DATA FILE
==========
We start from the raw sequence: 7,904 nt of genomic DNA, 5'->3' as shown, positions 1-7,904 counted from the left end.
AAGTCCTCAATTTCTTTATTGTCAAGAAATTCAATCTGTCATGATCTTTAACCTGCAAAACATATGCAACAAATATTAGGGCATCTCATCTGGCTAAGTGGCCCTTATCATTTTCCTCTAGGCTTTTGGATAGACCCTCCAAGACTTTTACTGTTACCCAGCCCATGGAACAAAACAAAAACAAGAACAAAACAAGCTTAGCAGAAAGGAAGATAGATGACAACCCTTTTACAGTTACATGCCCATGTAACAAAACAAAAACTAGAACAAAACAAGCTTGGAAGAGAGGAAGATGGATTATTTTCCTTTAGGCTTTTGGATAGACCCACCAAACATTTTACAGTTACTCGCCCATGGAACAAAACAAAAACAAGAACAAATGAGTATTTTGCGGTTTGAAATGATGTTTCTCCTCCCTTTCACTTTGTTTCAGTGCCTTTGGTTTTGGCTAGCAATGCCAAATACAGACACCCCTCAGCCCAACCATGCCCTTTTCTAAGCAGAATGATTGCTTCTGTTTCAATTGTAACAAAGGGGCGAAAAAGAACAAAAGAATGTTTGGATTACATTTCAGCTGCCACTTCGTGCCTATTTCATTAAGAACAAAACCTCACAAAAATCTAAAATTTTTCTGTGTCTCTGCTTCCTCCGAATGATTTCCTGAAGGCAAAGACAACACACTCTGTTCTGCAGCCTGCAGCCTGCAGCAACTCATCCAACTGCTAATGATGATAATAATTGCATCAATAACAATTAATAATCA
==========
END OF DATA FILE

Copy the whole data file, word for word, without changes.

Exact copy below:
We start from the raw sequence: 7,904 nt of genomic DNA, 5'->3' as shown, positions 1-7,904 counted from the left end.
AAGTCCTCAATTTCTTTATTGTCAAGAAATTCAATCTGTCATGATCTTTAACCTGCAAAACATATGCAACAAATATTAGGGCATCTCATCTGGCTAAGTGGCCCTTATCATTTTCCTCTAGGCTTTTGGATAGACCCTCCAAGACTTTTACTGTTACCCAGCCCATGGAACAAAACAAAAACAAGAACAAAACAAGCTTAGCAGAAAGGAAGATAGATGACAACCCTTTTACAGTTACATGCCCATGTAACAAAACAAAAACTAGAACAAAACAAGCTTGGAAGAGAGGAAGATGGATTATTTTCCTTTAGGCTTTTGGATAGACCCACCAAACATTTTACAGTTACTCGCCCATGGAACAAAACAAAAACAAGAACAAATGAGTATTTTGCGGTTTGAAATGATGTTTCTCCTCCCTTTCACTTTGTTTCAGTGCCTTTGGTTTTGGCTAGCAATGCCAAATACAGACACCCCTCAGCCCAACCATGCCCTTTTCTAAGCAGAATGATTGCTTCTGTTTCAATTGTAACAAAGGGGCGAAAAAGAACAAAAGAATGTTTGGATTACATTTCAGCTGCCACTTCGTGCCTATTTCATTAAGAACAAAACCTCACAAAAATCTAAAATTTTTCTGTGTCTCTGCTTCCTCCGAATGATTTCCTGAAGGCAAAGACAACACACTCTGTTCTGCAGCCTGCAGCCTGCAGCAACTCATCCAACTGCTAATGATGATAATAATTGCATCAATAACAATTAATAATCA